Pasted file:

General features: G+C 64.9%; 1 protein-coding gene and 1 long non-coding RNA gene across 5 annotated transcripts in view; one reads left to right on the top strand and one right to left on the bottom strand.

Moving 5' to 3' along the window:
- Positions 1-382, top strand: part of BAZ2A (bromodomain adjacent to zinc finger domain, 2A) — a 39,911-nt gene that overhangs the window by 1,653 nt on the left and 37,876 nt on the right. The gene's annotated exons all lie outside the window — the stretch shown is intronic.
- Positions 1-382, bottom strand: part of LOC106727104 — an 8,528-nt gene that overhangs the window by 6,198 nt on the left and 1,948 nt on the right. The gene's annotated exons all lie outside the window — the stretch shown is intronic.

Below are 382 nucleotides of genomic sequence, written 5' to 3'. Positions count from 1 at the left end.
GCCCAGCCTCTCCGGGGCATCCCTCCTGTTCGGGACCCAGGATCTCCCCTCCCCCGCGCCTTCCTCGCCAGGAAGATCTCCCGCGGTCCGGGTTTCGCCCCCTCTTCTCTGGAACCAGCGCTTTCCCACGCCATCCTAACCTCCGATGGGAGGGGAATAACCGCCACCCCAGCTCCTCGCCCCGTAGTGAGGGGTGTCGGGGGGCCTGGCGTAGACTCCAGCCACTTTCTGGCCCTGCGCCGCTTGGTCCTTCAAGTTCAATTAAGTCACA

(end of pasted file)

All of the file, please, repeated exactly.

General features: G+C 64.9%; 1 protein-coding gene and 1 long non-coding RNA gene across 5 annotated transcripts in view; one reads left to right on the top strand and one right to left on the bottom strand.

Moving 5' to 3' along the window:
- Positions 1-382, top strand: part of BAZ2A (bromodomain adjacent to zinc finger domain, 2A) — a 39,911-nt gene that overhangs the window by 1,653 nt on the left and 37,876 nt on the right. The gene's annotated exons all lie outside the window — the stretch shown is intronic.
- Positions 1-382, bottom strand: part of LOC106727104 — an 8,528-nt gene that overhangs the window by 6,198 nt on the left and 1,948 nt on the right. The gene's annotated exons all lie outside the window — the stretch shown is intronic.

Below are 382 nucleotides of genomic sequence, written 5' to 3'. Positions count from 1 at the left end.
GCCCAGCCTCTCCGGGGCATCCCTCCTGTTCGGGACCCAGGATCTCCCCTCCCCCGCGCCTTCCTCGCCAGGAAGATCTCCCGCGGTCCGGGTTTCGCCCCCTCTTCTCTGGAACCAGCGCTTTCCCACGCCATCCTAACCTCCGATGGGAGGGGAATAACCGCCACCCCAGCTCCTCGCCCCGTAGTGAGGGGTGTCGGGGGGCCTGGCGTAGACTCCAGCCACTTTCTGGCCCTGCGCCGCTTGGTCCTTCAAGTTCAATTAAGTCACA